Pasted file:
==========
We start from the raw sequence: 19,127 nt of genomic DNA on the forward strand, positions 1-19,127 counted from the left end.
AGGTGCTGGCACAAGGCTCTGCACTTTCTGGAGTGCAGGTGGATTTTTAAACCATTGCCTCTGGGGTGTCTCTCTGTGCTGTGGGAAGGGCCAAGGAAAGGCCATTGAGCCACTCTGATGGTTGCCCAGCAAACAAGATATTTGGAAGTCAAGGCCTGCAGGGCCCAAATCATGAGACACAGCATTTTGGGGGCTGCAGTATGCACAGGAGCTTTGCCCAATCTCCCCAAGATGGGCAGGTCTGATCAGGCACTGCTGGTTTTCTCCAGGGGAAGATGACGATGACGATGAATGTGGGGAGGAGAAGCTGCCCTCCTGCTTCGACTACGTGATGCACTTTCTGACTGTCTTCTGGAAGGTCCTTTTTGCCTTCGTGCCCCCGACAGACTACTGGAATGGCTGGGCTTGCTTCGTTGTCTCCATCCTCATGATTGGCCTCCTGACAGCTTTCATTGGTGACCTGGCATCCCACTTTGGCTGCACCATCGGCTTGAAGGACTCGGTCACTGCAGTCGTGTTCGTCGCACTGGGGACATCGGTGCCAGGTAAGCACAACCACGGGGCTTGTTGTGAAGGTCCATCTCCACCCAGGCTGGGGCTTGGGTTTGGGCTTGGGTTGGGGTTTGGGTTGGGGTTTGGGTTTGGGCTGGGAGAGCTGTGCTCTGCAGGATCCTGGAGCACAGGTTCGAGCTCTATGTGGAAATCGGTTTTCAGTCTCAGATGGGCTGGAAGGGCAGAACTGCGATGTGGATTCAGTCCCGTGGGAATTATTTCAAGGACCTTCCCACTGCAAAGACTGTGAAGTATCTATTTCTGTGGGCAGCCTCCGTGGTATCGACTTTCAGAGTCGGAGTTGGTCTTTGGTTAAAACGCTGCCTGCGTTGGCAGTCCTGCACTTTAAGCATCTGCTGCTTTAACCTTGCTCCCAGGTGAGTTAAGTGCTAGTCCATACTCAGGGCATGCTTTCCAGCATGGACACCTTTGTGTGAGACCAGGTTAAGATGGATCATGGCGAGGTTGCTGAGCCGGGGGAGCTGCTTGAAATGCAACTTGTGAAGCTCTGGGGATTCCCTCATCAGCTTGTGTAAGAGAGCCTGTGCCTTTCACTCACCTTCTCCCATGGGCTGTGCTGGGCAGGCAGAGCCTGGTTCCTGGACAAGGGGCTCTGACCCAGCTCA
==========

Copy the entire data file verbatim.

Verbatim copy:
We start from the raw sequence: 19,127 nt of genomic DNA on the forward strand, positions 1-19,127 counted from the left end.
AGGTGCTGGCACAAGGCTCTGCACTTTCTGGAGTGCAGGTGGATTTTTAAACCATTGCCTCTGGGGTGTCTCTCTGTGCTGTGGGAAGGGCCAAGGAAAGGCCATTGAGCCACTCTGATGGTTGCCCAGCAAACAAGATATTTGGAAGTCAAGGCCTGCAGGGCCCAAATCATGAGACACAGCATTTTGGGGGCTGCAGTATGCACAGGAGCTTTGCCCAATCTCCCCAAGATGGGCAGGTCTGATCAGGCACTGCTGGTTTTCTCCAGGGGAAGATGACGATGACGATGAATGTGGGGAGGAGAAGCTGCCCTCCTGCTTCGACTACGTGATGCACTTTCTGACTGTCTTCTGGAAGGTCCTTTTTGCCTTCGTGCCCCCGACAGACTACTGGAATGGCTGGGCTTGCTTCGTTGTCTCCATCCTCATGATTGGCCTCCTGACAGCTTTCATTGGTGACCTGGCATCCCACTTTGGCTGCACCATCGGCTTGAAGGACTCGGTCACTGCAGTCGTGTTCGTCGCACTGGGGACATCGGTGCCAGGTAAGCACAACCACGGGGCTTGTTGTGAAGGTCCATCTCCACCCAGGCTGGGGCTTGGGTTTGGGCTTGGGTTGGGGTTTGGGTTGGGGTTTGGGTTTGGGCTGGGAGAGCTGTGCTCTGCAGGATCCTGGAGCACAGGTTCGAGCTCTATGTGGAAATCGGTTTTCAGTCTCAGATGGGCTGGAAGGGCAGAACTGCGATGTGGATTCAGTCCCGTGGGAATTATTTCAAGGACCTTCCCACTGCAAAGACTGTGAAGTATCTATTTCTGTGGGCAGCCTCCGTGGTATCGACTTTCAGAGTCGGAGTTGGTCTTTGGTTAAAACGCTGCCTGCGTTGGCAGTCCTGCACTTTAAGCATCTGCTGCTTTAACCTTGCTCCCAGGTGAGTTAAGTGCTAGTCCATACTCAGGGCATGCTTTCCAGCATGGACACCTTTGTGTGAGACCAGGTTAAGATGGATCATGGCGAGGTTGCTGAGCCGGGGGAGCTGCTTGAAATGCAACTTGTGAAGCTCTGGGGATTCCCTCATCAGCTTGTGTAAGAGAGCCTGTGCCTTTCACTCACCTTCTCCCATGGGCTGTGCTGGGCAGGCAGAGCCTGGTTCCTGGACAAGGGGCTCTGACCCAGCTCA